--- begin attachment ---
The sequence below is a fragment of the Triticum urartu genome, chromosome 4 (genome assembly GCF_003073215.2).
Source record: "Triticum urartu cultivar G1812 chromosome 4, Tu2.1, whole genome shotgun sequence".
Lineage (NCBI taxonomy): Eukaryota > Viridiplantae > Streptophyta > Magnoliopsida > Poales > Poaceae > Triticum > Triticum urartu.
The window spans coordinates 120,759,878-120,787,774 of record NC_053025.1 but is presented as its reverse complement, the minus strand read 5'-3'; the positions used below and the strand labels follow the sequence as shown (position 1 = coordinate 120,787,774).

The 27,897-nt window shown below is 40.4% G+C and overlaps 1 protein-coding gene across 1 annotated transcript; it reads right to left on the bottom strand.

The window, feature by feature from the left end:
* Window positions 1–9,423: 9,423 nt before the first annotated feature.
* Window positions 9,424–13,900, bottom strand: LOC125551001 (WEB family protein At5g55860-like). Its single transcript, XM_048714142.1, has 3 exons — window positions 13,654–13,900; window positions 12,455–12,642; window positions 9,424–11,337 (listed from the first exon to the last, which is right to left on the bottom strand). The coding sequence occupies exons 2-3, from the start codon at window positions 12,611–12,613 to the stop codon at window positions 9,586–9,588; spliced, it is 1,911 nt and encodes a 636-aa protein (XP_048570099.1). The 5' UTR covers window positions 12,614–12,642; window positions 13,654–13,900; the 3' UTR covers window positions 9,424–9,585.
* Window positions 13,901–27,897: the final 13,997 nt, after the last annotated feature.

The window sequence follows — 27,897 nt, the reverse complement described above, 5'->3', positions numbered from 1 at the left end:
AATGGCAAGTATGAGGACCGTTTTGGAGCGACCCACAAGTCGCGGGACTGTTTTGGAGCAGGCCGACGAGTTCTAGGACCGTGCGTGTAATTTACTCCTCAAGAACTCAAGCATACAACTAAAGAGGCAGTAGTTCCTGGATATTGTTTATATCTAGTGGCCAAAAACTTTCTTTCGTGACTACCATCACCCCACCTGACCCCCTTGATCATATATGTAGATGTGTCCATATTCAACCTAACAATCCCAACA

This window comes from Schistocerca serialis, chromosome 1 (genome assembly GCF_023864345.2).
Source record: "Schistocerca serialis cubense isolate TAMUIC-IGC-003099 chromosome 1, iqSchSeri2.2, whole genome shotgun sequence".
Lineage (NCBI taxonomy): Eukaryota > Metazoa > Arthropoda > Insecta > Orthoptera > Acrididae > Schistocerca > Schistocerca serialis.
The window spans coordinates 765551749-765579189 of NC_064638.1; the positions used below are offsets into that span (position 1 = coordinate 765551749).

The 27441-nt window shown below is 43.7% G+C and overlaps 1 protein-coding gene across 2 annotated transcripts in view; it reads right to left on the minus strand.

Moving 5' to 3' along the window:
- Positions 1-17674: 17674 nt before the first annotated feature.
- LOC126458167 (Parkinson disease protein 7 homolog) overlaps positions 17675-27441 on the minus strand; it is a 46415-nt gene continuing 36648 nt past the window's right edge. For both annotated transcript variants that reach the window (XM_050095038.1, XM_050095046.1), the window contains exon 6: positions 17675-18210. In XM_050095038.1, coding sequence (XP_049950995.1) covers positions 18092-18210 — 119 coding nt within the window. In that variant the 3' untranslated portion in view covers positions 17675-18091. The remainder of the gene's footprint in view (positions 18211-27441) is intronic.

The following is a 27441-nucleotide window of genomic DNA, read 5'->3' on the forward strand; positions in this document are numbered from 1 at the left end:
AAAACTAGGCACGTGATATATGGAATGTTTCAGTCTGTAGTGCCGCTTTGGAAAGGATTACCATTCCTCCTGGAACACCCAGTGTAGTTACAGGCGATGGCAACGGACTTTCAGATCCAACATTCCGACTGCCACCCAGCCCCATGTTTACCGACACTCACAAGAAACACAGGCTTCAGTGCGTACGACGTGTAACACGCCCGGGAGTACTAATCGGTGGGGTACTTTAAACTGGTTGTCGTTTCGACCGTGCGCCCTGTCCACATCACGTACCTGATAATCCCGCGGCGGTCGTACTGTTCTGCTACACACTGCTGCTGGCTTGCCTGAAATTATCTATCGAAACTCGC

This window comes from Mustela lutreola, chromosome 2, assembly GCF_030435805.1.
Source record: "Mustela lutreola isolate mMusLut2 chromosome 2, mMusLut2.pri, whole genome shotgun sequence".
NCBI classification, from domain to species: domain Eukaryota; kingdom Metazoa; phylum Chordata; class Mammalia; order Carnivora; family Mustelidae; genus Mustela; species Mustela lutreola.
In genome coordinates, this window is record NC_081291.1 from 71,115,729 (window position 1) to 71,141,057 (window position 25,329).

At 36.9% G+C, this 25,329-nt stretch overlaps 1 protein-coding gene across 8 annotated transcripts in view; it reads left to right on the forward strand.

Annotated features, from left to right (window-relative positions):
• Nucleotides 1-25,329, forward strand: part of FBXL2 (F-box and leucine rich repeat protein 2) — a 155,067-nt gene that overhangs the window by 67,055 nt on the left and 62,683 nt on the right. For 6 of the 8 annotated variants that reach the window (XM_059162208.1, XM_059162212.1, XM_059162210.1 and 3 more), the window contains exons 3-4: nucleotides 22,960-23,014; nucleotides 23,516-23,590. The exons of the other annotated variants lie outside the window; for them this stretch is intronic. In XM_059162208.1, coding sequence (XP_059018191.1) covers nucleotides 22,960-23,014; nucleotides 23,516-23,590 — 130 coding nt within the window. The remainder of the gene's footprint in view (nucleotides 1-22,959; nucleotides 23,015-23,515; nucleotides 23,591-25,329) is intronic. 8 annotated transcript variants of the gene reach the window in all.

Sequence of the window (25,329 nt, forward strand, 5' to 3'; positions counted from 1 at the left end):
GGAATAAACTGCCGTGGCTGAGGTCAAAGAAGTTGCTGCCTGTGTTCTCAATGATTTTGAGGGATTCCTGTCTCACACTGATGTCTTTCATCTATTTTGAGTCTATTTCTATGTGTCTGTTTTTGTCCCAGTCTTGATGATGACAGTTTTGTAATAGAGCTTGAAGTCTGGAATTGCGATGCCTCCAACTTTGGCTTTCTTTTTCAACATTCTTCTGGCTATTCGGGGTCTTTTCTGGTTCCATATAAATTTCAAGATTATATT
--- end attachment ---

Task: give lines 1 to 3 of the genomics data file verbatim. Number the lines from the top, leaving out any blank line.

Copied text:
The sequence below is a fragment of the Triticum urartu genome, chromosome 4 (genome assembly GCF_003073215.2).
Source record: "Triticum urartu cultivar G1812 chromosome 4, Tu2.1, whole genome shotgun sequence".
Lineage (NCBI taxonomy): Eukaryota > Viridiplantae > Streptophyta > Magnoliopsida > Poales > Poaceae > Triticum > Triticum urartu.